Harlem-grown show challenges cultural deterioration

As a young nation born in a great bang a few hundred years ago, America often grapples with its own identity.

Renaissance Harlem Photo
Performers Jaylene Clark, Hollis Heath and Jeanelle Heatley fight to preserve the heart and soul of Harlem, their much-loved home.

For the American consciousness, this means that historical authenticity is a touchy subject. Many are those who bemoan the ubiquitous strip malls and prefabricated homes, which seem soulless and artificial in comparison to the great buildings of stone and marble produced by other, more ancient civilizations; only they truly breathe, exhaling a heady awareness of time passed and lives lived. Yet, only a fool would deny that America is devoid of history or culture: Its landscape is speckled with history, places that have weathered the passing of years and absorbed the vibrancy of their people.

Harlem is one of these places. Derived from the Dutch colony that preceded it, Harlem – its name alone ringing like music and heavy with meaning – has served as the cradle for much of the culture of this country, especially for the African American community. However, this cultural mainstay is currently under threat, which was precisely the subject of Friday’s play Renaissance in the Belly of a Killer Whale. When it took the stage at Goodrich Hall, the Harlem KW Project addressed the very relevant, recent issue of gentrification in America’s older urban centers. The three performers, Jaylene Clark, Hollis Heath and Jeanelle Heatley, displayed an exciting mixture of theater, poetry and song to outline the complexities of this issue as it exists in Harlem.

The script is almost autobiographical, as the actresses  impersonate three young women, born and raised in Harlem, who despair at their much-loved neighborhood’s cultural fall from grace. As corporate interests and wealthy developers move in, they replace the landmarks of the Harlem Renaissance from the 1920s and ’30s with new buildings that seem out of place. The nightclubs, brownstones and speakeasies are giving way to steel and glass high-rises, condos and Trader Joes, which seem to rob the neighborhood of its ancestral appeal. Yet, they quickly come to the realization that this metamorphosis is not merely a physical one; in fact, they admit that the renovations are quite welcome, and that these changes have often improved the quality of life on their home turf. However, increasingly high rents are driving out families that have lived in Harlem for generations, and the soul of uptown New York is slowly dissipating.

The most powerful part of this piece was probably its strong narrative progression: Certainly, it would have been easy to list the ills of gentrification and deplore the current state of affairs. However, the trio progresses from its initial, over-simplified qualms that the “white folk” are sucking out the neighborhood’s lifeblood to a much more complex and enticing analysis of the situation. Skit after skit, they come to realize that this phenomenon transcends race and is more symptomatic of issues of class and culture. In addition, their show serves as a sort of call to arms: The Harlem community must trade its complacency for action and strive to enrich its much-loved home by bringing its vibrant musical, poetic and intellectual past into the present.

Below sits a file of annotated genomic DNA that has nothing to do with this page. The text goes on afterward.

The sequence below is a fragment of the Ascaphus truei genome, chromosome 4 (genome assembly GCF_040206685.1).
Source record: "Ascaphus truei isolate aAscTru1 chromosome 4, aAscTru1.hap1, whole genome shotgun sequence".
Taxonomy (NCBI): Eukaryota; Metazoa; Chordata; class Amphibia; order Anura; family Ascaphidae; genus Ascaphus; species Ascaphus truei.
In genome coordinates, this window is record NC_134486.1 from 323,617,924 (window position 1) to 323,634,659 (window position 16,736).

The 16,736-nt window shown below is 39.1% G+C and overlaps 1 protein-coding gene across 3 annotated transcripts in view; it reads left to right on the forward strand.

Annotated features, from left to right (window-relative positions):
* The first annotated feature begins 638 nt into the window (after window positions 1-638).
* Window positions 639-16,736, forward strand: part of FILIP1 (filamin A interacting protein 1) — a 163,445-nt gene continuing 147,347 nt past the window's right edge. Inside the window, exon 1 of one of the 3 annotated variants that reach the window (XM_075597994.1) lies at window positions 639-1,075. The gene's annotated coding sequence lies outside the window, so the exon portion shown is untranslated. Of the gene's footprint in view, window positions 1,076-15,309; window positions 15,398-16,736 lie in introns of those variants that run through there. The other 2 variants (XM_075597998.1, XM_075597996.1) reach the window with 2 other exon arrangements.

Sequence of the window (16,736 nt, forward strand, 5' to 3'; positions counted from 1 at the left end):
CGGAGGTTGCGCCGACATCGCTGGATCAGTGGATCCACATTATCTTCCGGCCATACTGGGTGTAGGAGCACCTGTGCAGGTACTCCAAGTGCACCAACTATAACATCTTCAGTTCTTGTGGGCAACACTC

As performers, Heatley, Clark and Heath are an unmitigated delight. First and foremost, they shine as highly talented individuals; their play comes off as bright, bubbly and genuine, yet their poetry is also heartfelt and gripping, just as their voices ring with great strength and harmony. More specifically, it was the seamless integration of these three components that kept the audience excited and interested: They moved from spoken word to song with the same ease with which they shifted the tone from solemn to comedic. Their sketches, which were often original and unexpected, constituted one of the more entertaining segments of the performance. One in particular, in which the trio impersonated buildings along the street gossiping about a swanky, modern newcomer, got a lot of laughs from the audience.

Of course, much of the yearning expressed by Harlem KW Project and the movement it represents stems from a sense of borrowed nostalgia; the youth today cannot possibly remember the times of Prohibition, the days when the streets of Harlem rang with the songs of Fats Waller and the words of Langston Hughes, from where most of the cultural memory comes. Yet, an entirely new renaissance is possible, and Renaissance in the Belly of a Killer Whale is certainly a step in the right direction, towards a Harlem revitalized not only by new streetlights and modern buildings but also by a living, thriving culture.

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